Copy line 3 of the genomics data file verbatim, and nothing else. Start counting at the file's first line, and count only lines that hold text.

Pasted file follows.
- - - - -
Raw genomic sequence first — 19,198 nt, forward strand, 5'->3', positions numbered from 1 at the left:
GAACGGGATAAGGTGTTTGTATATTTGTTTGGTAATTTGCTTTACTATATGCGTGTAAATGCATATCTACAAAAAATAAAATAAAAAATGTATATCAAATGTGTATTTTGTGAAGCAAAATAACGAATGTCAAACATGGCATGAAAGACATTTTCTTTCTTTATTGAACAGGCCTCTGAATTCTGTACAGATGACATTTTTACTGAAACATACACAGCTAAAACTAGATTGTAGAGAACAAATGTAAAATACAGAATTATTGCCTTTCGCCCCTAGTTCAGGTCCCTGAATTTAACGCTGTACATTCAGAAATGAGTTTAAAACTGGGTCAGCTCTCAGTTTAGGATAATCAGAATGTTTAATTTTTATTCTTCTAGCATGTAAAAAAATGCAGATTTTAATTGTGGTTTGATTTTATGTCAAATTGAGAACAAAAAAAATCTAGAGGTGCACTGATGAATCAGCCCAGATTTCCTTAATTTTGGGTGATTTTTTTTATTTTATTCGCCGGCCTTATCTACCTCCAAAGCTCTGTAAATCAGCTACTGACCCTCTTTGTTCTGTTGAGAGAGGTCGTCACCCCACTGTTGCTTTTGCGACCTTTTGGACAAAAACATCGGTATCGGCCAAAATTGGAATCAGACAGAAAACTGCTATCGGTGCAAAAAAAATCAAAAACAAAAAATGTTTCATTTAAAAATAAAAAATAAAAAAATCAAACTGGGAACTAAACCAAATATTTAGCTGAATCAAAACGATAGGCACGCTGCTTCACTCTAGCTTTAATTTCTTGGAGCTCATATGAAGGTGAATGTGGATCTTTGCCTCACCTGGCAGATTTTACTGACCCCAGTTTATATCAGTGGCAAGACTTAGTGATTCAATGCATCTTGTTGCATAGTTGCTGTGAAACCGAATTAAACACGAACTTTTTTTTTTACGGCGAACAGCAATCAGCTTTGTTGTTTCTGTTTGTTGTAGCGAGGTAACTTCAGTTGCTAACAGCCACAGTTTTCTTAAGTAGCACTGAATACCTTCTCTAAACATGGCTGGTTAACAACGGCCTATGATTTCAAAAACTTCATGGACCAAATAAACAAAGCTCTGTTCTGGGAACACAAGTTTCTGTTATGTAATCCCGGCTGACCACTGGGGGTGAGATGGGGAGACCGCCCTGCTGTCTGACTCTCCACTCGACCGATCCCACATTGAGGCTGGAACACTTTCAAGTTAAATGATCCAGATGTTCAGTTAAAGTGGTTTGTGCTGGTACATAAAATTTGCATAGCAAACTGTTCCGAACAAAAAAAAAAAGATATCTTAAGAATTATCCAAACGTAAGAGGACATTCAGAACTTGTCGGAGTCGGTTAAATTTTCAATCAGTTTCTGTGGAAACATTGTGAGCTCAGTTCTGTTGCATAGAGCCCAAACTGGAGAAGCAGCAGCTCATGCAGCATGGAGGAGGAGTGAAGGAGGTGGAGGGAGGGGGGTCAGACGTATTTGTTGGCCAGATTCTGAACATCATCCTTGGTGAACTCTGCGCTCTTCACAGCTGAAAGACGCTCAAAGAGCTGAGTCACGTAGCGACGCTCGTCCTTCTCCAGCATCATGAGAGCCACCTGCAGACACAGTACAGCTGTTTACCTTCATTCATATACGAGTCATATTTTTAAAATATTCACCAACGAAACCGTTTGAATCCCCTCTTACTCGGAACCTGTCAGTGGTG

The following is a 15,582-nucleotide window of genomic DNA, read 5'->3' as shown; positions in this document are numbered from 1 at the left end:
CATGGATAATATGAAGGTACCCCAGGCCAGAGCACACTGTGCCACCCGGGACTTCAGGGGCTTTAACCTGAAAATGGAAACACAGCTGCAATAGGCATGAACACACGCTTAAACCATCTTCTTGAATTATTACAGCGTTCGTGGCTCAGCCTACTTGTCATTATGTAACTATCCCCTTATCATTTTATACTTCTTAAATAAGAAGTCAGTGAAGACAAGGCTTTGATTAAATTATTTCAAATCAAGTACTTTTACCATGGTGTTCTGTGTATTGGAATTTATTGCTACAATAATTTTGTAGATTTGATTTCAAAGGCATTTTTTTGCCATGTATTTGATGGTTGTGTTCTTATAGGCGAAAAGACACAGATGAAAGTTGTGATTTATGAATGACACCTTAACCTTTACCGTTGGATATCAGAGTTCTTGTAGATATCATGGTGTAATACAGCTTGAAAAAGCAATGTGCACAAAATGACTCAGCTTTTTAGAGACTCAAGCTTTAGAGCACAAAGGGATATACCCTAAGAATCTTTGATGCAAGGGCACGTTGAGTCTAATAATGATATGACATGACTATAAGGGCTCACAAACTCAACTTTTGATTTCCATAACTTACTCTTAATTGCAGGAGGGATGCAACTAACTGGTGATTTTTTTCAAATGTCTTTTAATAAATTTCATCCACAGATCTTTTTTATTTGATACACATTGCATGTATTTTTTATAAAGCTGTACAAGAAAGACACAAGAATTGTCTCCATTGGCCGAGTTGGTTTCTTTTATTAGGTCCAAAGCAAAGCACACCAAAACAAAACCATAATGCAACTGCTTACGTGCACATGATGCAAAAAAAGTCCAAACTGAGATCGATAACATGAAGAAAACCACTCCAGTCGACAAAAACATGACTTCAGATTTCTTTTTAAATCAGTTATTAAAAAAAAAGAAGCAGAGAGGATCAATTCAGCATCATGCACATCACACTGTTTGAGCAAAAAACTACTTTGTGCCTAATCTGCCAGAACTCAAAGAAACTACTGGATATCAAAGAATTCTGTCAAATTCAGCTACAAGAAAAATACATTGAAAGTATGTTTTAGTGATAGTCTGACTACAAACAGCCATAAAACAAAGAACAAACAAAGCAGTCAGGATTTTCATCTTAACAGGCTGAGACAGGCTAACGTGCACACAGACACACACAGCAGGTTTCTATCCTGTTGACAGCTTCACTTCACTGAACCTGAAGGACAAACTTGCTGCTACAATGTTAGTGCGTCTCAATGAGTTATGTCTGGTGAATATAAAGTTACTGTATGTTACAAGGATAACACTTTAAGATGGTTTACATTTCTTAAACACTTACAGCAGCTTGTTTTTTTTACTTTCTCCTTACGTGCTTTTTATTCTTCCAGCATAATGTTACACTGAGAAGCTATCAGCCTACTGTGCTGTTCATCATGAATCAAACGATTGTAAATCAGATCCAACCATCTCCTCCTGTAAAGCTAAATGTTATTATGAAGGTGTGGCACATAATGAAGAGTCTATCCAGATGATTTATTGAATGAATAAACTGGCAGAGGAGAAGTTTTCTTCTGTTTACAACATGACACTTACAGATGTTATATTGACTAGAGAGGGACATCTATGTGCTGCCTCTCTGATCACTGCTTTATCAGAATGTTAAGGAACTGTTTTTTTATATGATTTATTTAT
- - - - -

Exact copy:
The following is a 15,582-nucleotide window of genomic DNA, read 5'->3' as shown; positions in this document are numbered from 1 at the left end: